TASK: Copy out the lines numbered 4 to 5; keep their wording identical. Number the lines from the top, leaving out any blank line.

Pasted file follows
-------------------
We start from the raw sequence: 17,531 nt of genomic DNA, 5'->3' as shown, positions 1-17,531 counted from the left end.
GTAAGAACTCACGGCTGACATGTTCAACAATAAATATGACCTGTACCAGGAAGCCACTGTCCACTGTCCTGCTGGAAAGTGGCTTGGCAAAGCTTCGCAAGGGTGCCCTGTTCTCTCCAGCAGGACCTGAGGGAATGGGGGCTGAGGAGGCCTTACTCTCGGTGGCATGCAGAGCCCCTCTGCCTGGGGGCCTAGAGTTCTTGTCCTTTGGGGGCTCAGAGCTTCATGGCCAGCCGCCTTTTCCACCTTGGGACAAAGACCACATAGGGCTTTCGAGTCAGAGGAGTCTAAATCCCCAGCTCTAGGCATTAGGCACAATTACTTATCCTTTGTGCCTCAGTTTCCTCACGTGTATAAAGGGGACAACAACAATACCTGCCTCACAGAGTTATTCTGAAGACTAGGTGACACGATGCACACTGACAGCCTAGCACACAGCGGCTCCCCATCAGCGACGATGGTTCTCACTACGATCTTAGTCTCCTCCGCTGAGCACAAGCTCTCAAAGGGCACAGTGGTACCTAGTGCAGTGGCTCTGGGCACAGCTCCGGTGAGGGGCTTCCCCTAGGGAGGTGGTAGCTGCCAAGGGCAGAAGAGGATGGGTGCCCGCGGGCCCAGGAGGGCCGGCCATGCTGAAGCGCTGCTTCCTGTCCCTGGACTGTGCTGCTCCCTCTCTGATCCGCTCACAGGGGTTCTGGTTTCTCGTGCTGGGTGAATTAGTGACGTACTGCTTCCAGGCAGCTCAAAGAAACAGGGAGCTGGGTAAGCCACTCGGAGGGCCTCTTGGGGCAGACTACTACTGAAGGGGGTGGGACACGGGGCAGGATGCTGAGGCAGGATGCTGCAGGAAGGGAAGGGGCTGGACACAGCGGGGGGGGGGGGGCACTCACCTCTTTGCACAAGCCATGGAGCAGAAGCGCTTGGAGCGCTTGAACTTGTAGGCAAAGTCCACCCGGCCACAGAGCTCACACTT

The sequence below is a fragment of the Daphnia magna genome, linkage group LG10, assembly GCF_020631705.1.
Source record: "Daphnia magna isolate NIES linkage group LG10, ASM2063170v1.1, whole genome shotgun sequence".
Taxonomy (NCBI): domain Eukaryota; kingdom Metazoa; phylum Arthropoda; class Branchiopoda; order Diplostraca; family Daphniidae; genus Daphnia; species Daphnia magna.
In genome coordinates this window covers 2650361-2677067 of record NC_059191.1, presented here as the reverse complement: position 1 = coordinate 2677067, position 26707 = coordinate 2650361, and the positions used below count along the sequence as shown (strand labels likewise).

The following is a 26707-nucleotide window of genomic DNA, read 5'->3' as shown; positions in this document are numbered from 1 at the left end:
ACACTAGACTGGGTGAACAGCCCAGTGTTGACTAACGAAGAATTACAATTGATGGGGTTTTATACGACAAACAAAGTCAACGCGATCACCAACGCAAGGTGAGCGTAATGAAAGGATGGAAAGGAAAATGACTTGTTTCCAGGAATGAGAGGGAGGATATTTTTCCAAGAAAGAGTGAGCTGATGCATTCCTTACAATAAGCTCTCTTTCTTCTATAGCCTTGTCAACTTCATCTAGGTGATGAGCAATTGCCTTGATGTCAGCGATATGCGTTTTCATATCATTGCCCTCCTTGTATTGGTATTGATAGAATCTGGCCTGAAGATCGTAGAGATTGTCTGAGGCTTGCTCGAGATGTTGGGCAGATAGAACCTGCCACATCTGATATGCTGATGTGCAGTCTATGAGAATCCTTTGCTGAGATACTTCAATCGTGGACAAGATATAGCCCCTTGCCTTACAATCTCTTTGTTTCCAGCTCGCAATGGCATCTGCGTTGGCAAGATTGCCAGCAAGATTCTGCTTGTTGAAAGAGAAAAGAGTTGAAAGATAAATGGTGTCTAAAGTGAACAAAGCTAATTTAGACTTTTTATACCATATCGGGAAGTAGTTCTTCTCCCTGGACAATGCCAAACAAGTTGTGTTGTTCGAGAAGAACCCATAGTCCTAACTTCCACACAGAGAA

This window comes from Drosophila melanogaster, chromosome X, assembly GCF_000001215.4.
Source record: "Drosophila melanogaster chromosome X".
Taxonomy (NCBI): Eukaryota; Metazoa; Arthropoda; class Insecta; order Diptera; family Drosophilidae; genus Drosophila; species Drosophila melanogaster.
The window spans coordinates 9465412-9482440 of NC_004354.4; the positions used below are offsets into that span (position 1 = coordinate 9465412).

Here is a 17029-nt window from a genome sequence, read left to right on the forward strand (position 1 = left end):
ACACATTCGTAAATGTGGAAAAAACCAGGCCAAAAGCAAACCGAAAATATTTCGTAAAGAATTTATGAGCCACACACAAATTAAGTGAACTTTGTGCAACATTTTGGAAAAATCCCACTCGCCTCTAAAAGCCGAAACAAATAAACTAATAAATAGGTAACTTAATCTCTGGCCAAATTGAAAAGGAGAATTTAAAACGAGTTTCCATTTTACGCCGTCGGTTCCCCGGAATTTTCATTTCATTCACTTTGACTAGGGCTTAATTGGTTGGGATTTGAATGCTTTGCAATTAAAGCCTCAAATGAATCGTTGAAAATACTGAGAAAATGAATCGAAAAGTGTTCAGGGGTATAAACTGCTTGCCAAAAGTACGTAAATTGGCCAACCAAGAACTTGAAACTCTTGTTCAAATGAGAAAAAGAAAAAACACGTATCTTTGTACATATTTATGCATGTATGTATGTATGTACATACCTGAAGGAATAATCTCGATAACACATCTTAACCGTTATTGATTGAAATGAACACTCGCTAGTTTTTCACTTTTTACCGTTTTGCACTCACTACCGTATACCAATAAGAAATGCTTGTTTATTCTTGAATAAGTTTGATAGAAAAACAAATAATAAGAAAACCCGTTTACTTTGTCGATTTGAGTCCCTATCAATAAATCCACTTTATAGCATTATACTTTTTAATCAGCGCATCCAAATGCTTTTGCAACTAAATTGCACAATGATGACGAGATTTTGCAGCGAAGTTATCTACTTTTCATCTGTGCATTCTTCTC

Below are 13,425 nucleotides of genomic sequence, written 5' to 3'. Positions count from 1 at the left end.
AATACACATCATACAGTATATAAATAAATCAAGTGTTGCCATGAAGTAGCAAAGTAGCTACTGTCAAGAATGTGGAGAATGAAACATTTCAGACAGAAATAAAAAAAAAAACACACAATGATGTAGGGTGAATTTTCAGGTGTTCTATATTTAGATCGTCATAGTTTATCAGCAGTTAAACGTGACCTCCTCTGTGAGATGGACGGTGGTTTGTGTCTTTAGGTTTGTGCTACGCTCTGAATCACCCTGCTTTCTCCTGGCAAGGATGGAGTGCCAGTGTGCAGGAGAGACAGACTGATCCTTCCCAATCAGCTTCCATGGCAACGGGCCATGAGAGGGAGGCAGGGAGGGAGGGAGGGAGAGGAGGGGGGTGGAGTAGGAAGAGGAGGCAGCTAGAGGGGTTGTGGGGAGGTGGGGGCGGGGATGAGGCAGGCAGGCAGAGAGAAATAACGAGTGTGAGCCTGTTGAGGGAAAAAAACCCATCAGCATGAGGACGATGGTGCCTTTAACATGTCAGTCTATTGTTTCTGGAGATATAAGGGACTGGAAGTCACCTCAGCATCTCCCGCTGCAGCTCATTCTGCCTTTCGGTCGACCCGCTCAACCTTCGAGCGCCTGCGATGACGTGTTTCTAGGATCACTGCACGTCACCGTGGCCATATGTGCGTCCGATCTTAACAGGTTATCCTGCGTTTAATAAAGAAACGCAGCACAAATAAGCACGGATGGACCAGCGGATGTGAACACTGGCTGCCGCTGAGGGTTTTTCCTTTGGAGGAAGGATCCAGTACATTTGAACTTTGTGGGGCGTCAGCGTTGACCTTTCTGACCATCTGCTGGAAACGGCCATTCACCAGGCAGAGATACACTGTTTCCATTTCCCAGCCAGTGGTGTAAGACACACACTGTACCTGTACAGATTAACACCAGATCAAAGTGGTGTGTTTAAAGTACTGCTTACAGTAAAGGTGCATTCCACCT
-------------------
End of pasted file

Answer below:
Source record: "Daphnia magna isolate NIES linkage group LG10, ASM2063170v1.1, whole genome shotgun sequence".
Taxonomy (NCBI): domain Eukaryota; kingdom Metazoa; phylum Arthropoda; class Branchiopoda; order Diplostraca; family Daphniidae; genus Daphnia; species Daphnia magna.